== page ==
Twenty-four hours after citizens of Bihać in Western BiH, near the border with Croatia, held a protest to underline the ongoing insecurity they feel due to the large number of migrants in the area, hundreds of migrants have left the housing facilities situated in the nearby town of Velika Kladuša in an attempt to get closer to the border with Croatia (near Bihać) and cross it.
Among them are entire families with small children.
BiH Border Police have prevented them from getting to the Maljevac border crossing. Some of them went to another one called Izačić, with police officers blocking their way there too. On the other side of the border, Croatian police are on high alert and in very close co-operation with their BiH colleagues.
Who said what
At Bajakovo and Maljevac border crossings on the Bosnian side (bordering Croatia) is where there is migrant concentration at the moment. Although many were convinced to return to their housing facilities, nearly 400 remain in Maljevac, not far from Velika Kladuša.
“Conditions at the hotel in Velika Kladuša were not so bad but we just want to continue the trip. The winter is coming and most of us do not want to wait for spring to come and then try to cross into the EU”, one of the immigrants told local press.
What is happening now is very hard he added and children are in bad shape. The man urged people who can help them to do so. Furthermore he appealed to police to resolve the problem as soon as possible.
According to current, yet unofficial data, there are more than 10 000 illegal migrants who are in the wider region of Western BiH waiting to cross into central and northern Europe. Only a few of them have IDs.
On Tuesday morning, a large group of them made yet another effort to reach the Izačić Border Crossing, but police stopped them about 200 metres before their actual destination. Migrant children were facing police officers shouting “Hrvatska! Hrvatska!” (“Croatia! Croatia!”) and “We do not want to stay in migrant centres”.
What is next?
Bosnians are well aware of the situation and are convinced it will only get worse.
The upcoming winter is a number one challenge migrants will need to deal with. However, state authorities were preoccupied with the latest general polls in the country so they did nothing relevant to ease things at that “front”. To name a few of the possible spots that could have been prepared to house people, at least in order to avoid hazardous weather conditions, the Ušivak military barracks near Sarajevo, the migrant centre in Salakovac, near Mostar as well as similar facilities of Cazin and Velika Kladuša in the far west of the country, near Bihać either are of limited capacity or unready to host migrants in need of shelter.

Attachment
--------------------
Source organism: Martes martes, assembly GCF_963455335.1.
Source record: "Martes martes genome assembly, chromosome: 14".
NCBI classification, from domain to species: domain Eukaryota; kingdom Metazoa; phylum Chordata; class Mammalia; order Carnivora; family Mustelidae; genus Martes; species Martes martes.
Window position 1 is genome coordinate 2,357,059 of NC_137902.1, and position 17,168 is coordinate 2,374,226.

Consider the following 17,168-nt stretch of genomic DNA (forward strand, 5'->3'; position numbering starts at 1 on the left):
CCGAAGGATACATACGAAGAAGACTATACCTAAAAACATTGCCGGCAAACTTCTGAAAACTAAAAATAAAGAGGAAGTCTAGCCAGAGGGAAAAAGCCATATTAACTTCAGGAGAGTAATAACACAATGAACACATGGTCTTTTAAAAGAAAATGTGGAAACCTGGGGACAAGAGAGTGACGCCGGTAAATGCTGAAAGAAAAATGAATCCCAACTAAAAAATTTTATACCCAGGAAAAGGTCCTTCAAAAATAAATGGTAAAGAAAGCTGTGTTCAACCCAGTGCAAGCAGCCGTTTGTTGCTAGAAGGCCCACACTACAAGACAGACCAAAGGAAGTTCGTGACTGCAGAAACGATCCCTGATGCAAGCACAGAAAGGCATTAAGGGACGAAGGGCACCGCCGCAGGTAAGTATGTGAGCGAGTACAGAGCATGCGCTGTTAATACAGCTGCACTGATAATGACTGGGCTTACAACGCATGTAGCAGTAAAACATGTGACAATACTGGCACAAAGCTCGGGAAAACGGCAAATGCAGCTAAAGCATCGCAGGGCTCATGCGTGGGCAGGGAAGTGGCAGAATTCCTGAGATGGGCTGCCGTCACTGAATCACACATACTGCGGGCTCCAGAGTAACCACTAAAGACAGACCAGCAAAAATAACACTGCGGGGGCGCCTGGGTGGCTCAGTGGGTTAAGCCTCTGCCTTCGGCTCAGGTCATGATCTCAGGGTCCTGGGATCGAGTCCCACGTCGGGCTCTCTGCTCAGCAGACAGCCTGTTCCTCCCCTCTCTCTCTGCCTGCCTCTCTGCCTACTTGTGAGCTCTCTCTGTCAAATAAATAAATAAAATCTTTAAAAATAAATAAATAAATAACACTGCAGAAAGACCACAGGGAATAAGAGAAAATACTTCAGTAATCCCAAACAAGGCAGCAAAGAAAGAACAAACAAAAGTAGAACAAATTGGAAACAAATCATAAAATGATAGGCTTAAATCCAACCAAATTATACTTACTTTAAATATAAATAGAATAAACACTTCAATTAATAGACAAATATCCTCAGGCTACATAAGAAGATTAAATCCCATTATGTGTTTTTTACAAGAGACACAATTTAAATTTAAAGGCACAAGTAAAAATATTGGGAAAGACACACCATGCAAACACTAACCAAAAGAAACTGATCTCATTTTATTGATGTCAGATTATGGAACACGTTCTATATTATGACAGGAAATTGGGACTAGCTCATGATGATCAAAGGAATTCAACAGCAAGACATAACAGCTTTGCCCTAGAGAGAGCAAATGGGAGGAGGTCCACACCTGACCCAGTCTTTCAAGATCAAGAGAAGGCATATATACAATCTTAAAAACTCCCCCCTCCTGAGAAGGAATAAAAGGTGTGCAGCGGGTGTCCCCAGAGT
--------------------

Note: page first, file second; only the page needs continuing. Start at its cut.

The year 2018
It is estimated that in 2018 only, over 15 000 illegal migrants entered Bosnia and Herzegovina and about 13 000 of them were stopped before setting foot in BiH. Most of them claim they want to apply for asylum in BiH, though it is a usual white lie so that they are not sent back to Serbia or Montenegro.
This is how the story goes once they enter BiH: The ones claiming to be “asylum seekers” will be transferred to a migration centre in however, at the end, only a minority will actually apply for asylum in one of the poorest countries in Europe.
The Bosnian entities and how the burden… is shared
Unfortunately, only Federation BiH, one of the two entities in BiH, has come face to face with the problem since the other entity, Republika Srpska has no such issues at all.
At the very beginning of the crisis, the RS president, Milorad Dodik, had said he would not allow the formation of migrants centres and if illegal migrants were to be found there they would be automatically driven to the appropriate facilities in Federation BiH. In fact, the entire borderline with Serbia and Montenegro lies on the RS territory so, police are very busy delivering them to the Salakovac centre.
In addition, the increased influx of migrants triggered human trafficking issues. As a result, several groups of locals have been already arrested for driving migrants from the east to the west of the country for a very dear price.
It is obvious that BiH is not in a position to handle this hot potato on its own. Help from abroad and a consistent, co-ordinated response is necessary.
At the moment, the largest international organisation to offer a helping hand is the International Organization for Migration (IOM). Still, their resources too are limited…. / IBNA